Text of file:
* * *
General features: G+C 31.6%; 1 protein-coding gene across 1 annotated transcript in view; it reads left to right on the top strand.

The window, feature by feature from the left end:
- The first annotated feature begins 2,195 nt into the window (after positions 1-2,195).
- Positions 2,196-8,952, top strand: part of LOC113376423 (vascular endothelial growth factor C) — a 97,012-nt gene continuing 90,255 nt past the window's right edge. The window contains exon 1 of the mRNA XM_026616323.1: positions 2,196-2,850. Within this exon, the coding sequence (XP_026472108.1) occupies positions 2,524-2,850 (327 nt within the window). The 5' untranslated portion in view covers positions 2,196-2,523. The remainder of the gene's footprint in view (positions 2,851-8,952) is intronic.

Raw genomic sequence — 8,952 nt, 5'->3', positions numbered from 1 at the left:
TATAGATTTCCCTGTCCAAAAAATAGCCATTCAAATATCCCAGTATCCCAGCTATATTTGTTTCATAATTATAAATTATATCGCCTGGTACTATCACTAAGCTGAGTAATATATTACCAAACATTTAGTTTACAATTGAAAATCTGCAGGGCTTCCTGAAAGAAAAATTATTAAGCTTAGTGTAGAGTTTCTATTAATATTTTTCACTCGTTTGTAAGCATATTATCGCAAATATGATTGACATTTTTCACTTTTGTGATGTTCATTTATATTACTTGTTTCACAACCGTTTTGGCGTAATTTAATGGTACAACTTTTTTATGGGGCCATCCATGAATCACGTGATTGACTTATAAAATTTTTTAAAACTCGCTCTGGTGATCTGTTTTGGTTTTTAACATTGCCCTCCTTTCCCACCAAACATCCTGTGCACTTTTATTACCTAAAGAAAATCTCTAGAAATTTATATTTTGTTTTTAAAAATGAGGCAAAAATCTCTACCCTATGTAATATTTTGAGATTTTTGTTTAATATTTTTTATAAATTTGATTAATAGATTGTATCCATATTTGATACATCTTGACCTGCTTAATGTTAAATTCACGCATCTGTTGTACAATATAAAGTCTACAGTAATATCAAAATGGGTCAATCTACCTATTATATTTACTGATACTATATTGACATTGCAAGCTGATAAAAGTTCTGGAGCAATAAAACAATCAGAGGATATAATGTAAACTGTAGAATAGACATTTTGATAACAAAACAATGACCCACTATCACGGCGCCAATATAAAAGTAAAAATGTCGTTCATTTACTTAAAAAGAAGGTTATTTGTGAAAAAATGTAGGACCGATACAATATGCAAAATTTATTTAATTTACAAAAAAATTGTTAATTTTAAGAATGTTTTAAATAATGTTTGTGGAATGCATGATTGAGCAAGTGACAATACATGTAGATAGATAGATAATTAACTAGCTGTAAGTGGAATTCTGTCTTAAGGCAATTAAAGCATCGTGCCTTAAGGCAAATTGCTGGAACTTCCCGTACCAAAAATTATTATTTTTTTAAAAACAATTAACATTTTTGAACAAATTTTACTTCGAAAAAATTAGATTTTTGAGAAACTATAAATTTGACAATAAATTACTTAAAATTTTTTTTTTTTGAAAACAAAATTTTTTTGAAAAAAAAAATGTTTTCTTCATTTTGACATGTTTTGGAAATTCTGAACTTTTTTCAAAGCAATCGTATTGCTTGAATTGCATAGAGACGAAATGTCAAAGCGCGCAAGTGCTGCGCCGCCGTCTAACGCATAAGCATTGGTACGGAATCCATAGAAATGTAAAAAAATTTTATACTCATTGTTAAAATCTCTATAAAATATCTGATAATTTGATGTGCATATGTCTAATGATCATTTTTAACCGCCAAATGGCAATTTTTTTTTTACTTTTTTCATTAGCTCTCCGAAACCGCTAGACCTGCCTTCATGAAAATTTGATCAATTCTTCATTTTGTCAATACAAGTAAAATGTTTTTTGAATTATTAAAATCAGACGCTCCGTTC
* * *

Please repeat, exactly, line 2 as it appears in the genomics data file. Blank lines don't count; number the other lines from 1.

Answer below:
The window, feature by feature from the left end: